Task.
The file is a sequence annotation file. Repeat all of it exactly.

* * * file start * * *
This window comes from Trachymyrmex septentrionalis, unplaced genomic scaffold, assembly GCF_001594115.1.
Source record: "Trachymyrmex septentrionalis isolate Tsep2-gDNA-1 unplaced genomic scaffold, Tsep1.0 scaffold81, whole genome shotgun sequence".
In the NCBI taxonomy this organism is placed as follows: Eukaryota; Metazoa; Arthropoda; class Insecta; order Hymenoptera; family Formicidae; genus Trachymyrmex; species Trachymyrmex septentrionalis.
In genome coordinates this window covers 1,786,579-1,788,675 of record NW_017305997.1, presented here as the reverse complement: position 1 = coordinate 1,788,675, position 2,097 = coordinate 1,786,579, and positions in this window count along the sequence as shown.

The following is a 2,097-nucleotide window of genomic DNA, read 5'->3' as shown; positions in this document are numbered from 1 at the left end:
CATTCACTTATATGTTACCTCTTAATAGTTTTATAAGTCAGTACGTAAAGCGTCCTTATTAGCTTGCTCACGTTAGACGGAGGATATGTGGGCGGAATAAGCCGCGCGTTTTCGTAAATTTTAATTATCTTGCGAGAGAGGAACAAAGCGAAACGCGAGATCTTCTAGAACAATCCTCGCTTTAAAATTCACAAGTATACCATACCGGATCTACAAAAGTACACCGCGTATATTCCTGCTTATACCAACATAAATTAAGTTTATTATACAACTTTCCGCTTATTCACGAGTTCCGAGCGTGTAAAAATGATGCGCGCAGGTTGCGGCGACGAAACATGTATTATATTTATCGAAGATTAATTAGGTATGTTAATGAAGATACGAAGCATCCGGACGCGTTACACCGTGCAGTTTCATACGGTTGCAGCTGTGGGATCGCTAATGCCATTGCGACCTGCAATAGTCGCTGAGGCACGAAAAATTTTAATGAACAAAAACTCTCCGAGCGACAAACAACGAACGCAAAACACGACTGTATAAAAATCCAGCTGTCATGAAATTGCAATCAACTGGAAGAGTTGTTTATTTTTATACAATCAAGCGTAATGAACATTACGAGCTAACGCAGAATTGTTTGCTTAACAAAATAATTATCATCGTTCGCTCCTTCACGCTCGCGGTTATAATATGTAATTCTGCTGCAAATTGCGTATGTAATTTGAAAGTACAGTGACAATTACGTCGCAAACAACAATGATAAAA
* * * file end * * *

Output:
This window comes from Trachymyrmex septentrionalis, unplaced genomic scaffold, assembly GCF_001594115.1.
Source record: "Trachymyrmex septentrionalis isolate Tsep2-gDNA-1 unplaced genomic scaffold, Tsep1.0 scaffold81, whole genome shotgun sequence".
In the NCBI taxonomy this organism is placed as follows: Eukaryota; Metazoa; Arthropoda; class Insecta; order Hymenoptera; family Formicidae; genus Trachymyrmex; species Trachymyrmex septentrionalis.
In genome coordinates this window covers 1,786,579-1,788,675 of record NW_017305997.1, presented here as the reverse complement: position 1 = coordinate 1,788,675, position 2,097 = coordinate 1,786,579, and positions in this window count along the sequence as shown.

The following is a 2,097-nucleotide window of genomic DNA, read 5'->3' as shown; positions in this document are numbered from 1 at the left end:
CATTCACTTATATGTTACCTCTTAATAGTTTTATAAGTCAGTACGTAAAGCGTCCTTATTAGCTTGCTCACGTTAGACGGAGGATATGTGGGCGGAATAAGCCGCGCGTTTTCGTAAATTTTAATTATCTTGCGAGAGAGGAACAAAGCGAAACGCGAGATCTTCTAGAACAATCCTCGCTTTAAAATTCACAAGTATACCATACCGGATCTACAAAAGTACACCGCGTATATTCCTGCTTATACCAACATAAATTAAGTTTATTATACAACTTTCCGCTTATTCACGAGTTCCGAGCGTGTAAAAATGATGCGCGCAGGTTGCGGCGACGAAACATGTATTATATTTATCGAAGATTAATTAGGTATGTTAATGAAGATACGAAGCATCCGGACGCGTTACACCGTGCAGTTTCATACGGTTGCAGCTGTGGGATCGCTAATGCCATTGCGACCTGCAATAGTCGCTGAGGCACGAAAAATTTTAATGAACAAAAACTCTCCGAGCGACAAACAACGAACGCAAAACACGACTGTATAAAAATCCAGCTGTCATGAAATTGCAATCAACTGGAAGAGTTGTTTATTTTTATACAATCAAGCGTAATGAACATTACGAGCTAACGCAGAATTGTTTGCTTAACAAAATAATTATCATCGTTCGCTCCTTCACGCTCGCGGTTATAATATGTAATTCTGCTGCAAATTGCGTATGTAATTTGAAAGTACAGTGACAATTACGTCGCAAACAACAATGATAAAA